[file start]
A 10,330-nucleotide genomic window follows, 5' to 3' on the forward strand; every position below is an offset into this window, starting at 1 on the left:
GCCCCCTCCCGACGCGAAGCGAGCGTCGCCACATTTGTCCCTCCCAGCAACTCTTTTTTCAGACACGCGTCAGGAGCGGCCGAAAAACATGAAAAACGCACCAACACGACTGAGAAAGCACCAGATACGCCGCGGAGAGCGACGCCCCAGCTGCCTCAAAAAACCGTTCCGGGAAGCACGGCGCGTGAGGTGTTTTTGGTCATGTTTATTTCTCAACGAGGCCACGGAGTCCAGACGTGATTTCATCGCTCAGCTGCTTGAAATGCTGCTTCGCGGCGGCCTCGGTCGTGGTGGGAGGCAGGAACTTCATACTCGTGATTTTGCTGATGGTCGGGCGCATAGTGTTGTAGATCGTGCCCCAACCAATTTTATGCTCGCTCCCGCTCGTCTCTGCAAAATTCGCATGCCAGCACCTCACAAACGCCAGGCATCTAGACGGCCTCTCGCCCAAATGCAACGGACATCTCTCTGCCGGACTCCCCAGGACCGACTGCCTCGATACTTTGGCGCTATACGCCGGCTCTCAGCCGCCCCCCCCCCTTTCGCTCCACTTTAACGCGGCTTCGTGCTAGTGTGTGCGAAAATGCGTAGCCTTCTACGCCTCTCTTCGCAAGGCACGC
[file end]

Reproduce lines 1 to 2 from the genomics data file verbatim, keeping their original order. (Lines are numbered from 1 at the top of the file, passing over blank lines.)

A 10,330-nucleotide genomic window follows, 5' to 3' on the forward strand; every position below is an offset into this window, starting at 1 on the left:
GCCCCCTCCCGACGCGAAGCGAGCGTCGCCACATTTGTCCCTCCCAGCAACTCTTTTTTCAGACACGCGTCAGGAGCGGCCGAAAAACATGAAAAACGCACCAACACGACTGAGAAAGCACCAGATACGCCGCGGAGAGCGACGCCCCAGCTGCCTCAAAAAACCGTTCCGGGAAGCACGGCGCGTGAGGTGTTTTTGGTCATGTTTATTTCTCAACGAGGCCACGGAGTCCAGACGTGATTTCATCGCTCAGCTGCTTGAAATGCTGCTTCGCGGCGGCCTCGGTCGTGGTGGGAGGCAGGAACTTCATACTCGTGATTTTGCTGATGGTCGGGCGCATAGTGTTGTAGATCGTGCCCCAACCAATTTTATGCTCGCTCCCGCTCGTCTCTGCAAAATTCGCATGCCAGCACCTCACAAACGCCAGGCATCTAGACGGCCTCTCGCCCAAATGCAACGGACATCTCTCTGCCGGACTCCCCAGGACCGACTGCCTCGATACTTTGGCGCTATACGCCGGCTCTCAGCCGCCCCCCCCCCTTTCGCTCCACTTTAACGCGGCTTCGTGCTAGTGTGTGCGAAAATGCGTAGCCTTCTACGCCTCTCTTCGCAAGGCACGC